She notes that the organization is still operational but they haven’t had the heart to have meetings because, “It’s his baby. We want to do something, but we don’t want to do it without him or without his permission.” Pam said the group started “Thomas Tuesday (it didn’t have to be Tuesday) when Thomas started to get really sick. She said, “We would all just go love on Thomas.”

Pam continues, “So many organizations have been a blessing helping us. It was his vision and he just did it. It was nothing and it became something. I told him, you’ll never know until you get to heaven, how many people you have affected. It isn’t just this person, it is this person’s family, the next. He has done more since he found out he had cancer, than people do in their whole lives.”

Although she had given me many reasons as to why Thomas inspired her, I pressed on and specifically asked her why Thomas inspired her. Pam laughed and said, “It was his hair! His eyes!” Thomas never had a hair out of place and has the most beautiful eyes. Then she got serious, “What inspires me most about him is he never would give up. He would always fight with a smile on his face. He would hold his arm, and you would know [he was hurting] but he would never say a word. We would encourage him to sit down and rest and he wouldn’t. He always wanted to make a difference.”

Thomas’ mom, Helen Butler is cautious to tell me that Thomas was, “always sweet to his momma. Loving.” When pressed though, the stories came out. She has his childhood history and tells of him being quite a handful, always “trying to play tricks and pranks on me.” Now we were getting somewhere! One of mom’s fondest memories was of Thomas and Ray Domer, flying Ray’s dad’s plane buzzing over her house, after he had been told NOT to go flying with Ray.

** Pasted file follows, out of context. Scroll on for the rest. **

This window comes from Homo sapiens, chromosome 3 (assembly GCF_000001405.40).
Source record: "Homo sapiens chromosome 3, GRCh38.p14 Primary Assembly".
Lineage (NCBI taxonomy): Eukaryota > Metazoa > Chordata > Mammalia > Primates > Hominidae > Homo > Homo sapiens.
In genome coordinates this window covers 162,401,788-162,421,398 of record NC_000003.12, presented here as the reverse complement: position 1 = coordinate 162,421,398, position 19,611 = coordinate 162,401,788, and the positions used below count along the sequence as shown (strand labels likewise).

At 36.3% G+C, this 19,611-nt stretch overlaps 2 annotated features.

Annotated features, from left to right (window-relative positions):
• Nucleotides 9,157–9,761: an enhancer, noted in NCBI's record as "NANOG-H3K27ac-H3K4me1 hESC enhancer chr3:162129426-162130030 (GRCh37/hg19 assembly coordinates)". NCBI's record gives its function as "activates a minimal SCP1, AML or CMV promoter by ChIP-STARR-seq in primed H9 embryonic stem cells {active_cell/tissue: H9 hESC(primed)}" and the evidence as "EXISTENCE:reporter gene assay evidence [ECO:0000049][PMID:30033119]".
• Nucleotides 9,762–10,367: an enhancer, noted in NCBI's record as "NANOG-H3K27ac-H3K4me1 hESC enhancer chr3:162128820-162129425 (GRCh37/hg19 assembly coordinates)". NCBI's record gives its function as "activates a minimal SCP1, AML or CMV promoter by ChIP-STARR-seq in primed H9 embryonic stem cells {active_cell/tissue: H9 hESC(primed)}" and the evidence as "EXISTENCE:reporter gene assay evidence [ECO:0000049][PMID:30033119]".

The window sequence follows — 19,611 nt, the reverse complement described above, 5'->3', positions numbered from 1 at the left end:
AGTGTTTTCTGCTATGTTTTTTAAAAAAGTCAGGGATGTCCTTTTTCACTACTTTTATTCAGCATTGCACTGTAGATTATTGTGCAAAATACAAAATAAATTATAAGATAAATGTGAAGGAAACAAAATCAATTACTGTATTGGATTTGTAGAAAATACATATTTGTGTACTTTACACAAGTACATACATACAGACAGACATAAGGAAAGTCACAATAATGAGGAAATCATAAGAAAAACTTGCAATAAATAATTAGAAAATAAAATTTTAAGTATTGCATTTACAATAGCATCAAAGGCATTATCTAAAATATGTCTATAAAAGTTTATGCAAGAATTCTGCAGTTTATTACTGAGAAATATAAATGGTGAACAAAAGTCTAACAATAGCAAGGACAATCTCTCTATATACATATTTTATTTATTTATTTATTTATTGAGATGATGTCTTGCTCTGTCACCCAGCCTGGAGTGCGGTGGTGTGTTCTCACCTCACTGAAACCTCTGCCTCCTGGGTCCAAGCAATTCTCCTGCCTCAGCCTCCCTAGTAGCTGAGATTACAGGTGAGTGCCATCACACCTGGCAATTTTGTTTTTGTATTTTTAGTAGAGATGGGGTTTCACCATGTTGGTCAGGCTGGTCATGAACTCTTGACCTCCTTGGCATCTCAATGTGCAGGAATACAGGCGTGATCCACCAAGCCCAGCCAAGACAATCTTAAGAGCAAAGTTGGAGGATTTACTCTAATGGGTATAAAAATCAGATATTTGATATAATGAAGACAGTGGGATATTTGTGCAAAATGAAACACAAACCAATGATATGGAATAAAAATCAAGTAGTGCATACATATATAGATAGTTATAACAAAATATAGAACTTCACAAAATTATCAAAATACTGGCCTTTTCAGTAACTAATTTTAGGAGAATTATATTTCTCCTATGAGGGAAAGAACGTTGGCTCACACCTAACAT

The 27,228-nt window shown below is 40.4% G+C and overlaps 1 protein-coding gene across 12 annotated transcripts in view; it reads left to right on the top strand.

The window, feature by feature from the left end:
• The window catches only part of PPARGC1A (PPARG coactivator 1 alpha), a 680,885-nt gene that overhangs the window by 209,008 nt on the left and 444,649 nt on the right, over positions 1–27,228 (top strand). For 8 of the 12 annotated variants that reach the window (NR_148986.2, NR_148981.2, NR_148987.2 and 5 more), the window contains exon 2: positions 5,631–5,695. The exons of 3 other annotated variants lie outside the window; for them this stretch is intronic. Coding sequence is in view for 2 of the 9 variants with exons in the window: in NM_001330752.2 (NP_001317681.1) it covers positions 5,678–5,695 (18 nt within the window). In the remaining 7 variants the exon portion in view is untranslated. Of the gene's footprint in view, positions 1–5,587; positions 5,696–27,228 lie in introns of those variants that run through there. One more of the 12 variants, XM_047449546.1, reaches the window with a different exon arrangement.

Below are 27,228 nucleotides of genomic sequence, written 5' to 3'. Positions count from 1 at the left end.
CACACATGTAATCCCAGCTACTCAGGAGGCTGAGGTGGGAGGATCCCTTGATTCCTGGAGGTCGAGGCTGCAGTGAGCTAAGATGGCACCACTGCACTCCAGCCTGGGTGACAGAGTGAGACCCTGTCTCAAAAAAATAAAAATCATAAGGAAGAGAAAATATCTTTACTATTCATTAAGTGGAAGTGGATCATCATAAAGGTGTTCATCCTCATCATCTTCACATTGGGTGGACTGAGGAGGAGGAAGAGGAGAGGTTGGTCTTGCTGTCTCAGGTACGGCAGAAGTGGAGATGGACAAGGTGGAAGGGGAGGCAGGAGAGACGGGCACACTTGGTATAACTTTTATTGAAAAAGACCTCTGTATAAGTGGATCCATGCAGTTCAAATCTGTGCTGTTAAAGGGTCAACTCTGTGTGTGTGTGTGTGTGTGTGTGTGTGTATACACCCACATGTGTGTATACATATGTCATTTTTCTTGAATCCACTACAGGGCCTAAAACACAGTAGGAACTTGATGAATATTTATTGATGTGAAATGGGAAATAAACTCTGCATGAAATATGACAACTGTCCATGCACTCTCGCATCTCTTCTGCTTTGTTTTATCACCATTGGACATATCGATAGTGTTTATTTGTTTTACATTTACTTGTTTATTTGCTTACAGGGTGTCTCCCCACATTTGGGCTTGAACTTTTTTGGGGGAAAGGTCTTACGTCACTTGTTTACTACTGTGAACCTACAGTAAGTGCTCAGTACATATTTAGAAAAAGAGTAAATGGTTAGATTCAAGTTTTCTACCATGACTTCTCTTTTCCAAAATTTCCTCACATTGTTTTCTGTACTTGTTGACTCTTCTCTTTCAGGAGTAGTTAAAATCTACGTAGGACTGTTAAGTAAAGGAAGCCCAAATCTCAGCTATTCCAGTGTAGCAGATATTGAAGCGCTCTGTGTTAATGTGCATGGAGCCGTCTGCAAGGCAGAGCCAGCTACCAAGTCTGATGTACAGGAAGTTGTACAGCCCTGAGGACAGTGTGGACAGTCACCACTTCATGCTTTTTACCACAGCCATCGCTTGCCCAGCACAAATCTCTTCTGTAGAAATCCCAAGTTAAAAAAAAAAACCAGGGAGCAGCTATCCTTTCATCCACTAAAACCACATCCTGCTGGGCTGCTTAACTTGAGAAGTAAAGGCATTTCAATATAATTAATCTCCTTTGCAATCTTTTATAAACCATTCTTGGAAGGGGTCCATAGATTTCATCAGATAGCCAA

Thomas’ family has been in Okeechobee for generations, with his father and grandfather both serving as Clerk of Court with knowledge of the area dating back to the late 1800s. Thomas helped his father at Okeechobee Abstract and Title Company and then later sold real estate. Mom though said what inspires her about Thomas was, “His desire to help others.”

Daughter Mary Kathleen has this to say, “My dad was not under any circumstances perfect. He was human though. He wanted more than anything for my mother and I to be proud of him. When he was going through Dunklin’s program, I can remember getting letter after letter from him about how much better he was feeling about life. He became so much more than just an inspiration to me. He inspired a town. Everyone saw how strong he was through his cancer journey. He helped more people in the past five years than some do in their entire life. To say I’m proud of my dad is an understatement. I’m blessed to be Thomas Barber’s daughter.”

If Thomas could speak to you in this Easter season, he would likely ask you to be kind, generous, and help those around you. He would surely remind you that paths in life can be changed through God’s grace. Thomas, you inspired our town, and now it’s time for rest. To the Barber family, we are sorry for your loss. To Thomas, well done you good and faithful servant.

Leah Suarez is a freelance writer.